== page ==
We are pleased to announce that we have added new papers from Mississippi and South Carolina to our archives.
Mississippi: The Sun Herald based in Biloxi, Mississippi, celebrates its 137th birthday this month. It began as The Biloxi Herald in 1884 and was later known as The Daily Herald. In 1985, The Daily Herald merged with The Sun to form The Sun Herald. Our archives date back to 1888 and have chronicled the history of the Mississippi Gulf Coast since that time.
In the late 1800s, the rise of commercial fishing made Biloxi the Seafood Capital of the World, bringing seafood canneries and factory workers to town. Among the workers were exploited immigrant children, some as young as 3-years-old. They worked long days and had little opportunity to attend school. From 1908-1916, photographer Lewis Wickes Hine photographed these workers. His images helped spur action that changed child labor laws in the South.
Biloxi has felt the brunt of many hurricanes over the years. Two of the most notorious were Hurricane Camille in 1969 and Hurricane Katrina in 2005. As Katrina approached the shore, some of the Sun Herald’s staff evacuated to Columbus, Georgia, where they continued to publish daily editions of the Sun Herald for 11 days until workers restored power to Biloxi. The paper earned the 2006 Pulitzer Prize for Public Service for coverage of the storm and its aftermath.
South Carolina: We have new papers from the Palmetto State, including the Cities of Columbia and Greenville. The State began publication in 1891 and later purchased its rival, The Columbia Record. This archive also contains issues of The Sunday Record dated 1918-1932.
Throughout its history, The State has maintained a progressive editorial policy, championing issues like suffrage and civil rights. One legal case brought the legal rights of women to center stage in South Carolina. Benjamin Ryan Tillman, Jr., was the son of a popular U.S. senator from South Carolina. When he and his wife and Lucy Tillman divorced in 1910, they engaged in a bitter custody battle over their two children. Lucy wanted custody, but Benjamin argued that his parents should raise the children. Benjamin “deeded” the children to them, igniting women around the country. They demanded that Lucy (and all women) should have equal rights. The state Supreme Court eventually sided with Lucy, saying children could not be deeded without the consent of both parents.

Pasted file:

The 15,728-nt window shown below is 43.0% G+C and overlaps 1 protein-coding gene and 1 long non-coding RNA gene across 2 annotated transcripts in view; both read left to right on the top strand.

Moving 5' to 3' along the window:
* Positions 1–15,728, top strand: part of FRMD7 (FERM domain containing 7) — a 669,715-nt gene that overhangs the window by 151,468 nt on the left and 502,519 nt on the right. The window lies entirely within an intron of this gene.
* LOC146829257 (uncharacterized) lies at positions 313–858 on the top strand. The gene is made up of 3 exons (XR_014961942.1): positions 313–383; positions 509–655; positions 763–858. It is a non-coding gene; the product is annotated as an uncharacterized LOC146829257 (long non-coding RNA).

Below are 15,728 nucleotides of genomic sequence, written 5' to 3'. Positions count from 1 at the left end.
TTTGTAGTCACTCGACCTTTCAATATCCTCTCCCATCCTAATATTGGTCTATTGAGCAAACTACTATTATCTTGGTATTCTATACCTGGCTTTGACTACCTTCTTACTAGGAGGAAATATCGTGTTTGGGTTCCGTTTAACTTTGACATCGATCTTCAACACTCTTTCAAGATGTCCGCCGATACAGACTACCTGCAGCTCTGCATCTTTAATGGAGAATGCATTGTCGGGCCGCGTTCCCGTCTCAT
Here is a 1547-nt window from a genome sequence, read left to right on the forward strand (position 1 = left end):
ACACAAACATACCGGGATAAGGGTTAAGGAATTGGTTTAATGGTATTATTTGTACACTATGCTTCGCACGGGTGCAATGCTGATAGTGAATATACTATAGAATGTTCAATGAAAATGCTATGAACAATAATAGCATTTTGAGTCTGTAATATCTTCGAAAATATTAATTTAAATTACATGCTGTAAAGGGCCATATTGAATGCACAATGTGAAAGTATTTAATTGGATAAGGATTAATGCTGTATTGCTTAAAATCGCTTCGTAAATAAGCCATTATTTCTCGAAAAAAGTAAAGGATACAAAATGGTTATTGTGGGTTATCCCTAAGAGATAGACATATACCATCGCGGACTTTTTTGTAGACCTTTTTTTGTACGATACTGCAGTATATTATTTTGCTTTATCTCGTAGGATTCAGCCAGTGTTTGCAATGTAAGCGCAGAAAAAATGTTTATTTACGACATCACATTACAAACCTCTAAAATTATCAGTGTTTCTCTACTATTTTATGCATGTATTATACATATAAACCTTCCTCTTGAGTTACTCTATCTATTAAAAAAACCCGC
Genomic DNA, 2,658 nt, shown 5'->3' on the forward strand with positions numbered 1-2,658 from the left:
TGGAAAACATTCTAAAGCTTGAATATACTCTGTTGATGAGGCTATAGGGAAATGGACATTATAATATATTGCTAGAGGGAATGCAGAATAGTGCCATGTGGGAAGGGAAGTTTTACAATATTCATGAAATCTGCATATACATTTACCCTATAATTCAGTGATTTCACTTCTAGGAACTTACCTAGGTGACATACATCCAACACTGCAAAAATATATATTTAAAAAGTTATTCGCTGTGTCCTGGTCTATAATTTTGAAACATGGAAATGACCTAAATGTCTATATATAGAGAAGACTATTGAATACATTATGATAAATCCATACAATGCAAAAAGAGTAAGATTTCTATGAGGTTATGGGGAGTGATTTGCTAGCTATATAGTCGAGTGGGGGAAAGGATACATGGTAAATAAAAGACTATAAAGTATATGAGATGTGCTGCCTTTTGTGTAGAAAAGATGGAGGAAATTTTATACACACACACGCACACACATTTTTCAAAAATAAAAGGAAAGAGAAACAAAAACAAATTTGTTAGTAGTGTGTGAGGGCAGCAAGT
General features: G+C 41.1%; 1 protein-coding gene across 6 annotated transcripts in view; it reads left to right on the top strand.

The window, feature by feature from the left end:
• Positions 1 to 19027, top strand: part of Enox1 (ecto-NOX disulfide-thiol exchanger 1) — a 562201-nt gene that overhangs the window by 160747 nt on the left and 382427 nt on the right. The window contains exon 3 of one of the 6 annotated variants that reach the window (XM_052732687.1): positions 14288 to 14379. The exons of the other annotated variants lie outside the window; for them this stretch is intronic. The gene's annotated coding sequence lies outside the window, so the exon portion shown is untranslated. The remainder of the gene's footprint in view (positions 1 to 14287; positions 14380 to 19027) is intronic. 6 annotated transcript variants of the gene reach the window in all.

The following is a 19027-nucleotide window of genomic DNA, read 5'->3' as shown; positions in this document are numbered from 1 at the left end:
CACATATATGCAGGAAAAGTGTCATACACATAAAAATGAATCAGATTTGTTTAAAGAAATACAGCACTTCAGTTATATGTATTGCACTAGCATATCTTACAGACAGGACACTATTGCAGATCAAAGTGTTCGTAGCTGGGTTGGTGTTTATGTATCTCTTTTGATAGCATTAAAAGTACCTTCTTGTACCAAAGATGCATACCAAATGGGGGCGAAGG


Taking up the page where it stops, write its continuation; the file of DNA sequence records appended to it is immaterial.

About 100 miles northwest of Columbia is Greenville, South Carolina, and home of The Greenville News. Our archives date back to 1881 when Greenville was on the cusp of becoming a major mill town and textile center. The Greenville News chronicled the population surge in the early 1900s and the new trolley linking the mills to downtown. Greenville’s prosperity took a hit when the boll weevil decimated crops in 1926. Banks failed, and the ensuing depression impacted the city in an economic downturn that lasted until WWII ended. If you have ancestors from Greenville, be sure to check out the society page, birth announcements, wedding announcements, and obituaries.
Explore these new Mississippi and South Carolina papers on Newspapers.com™ today!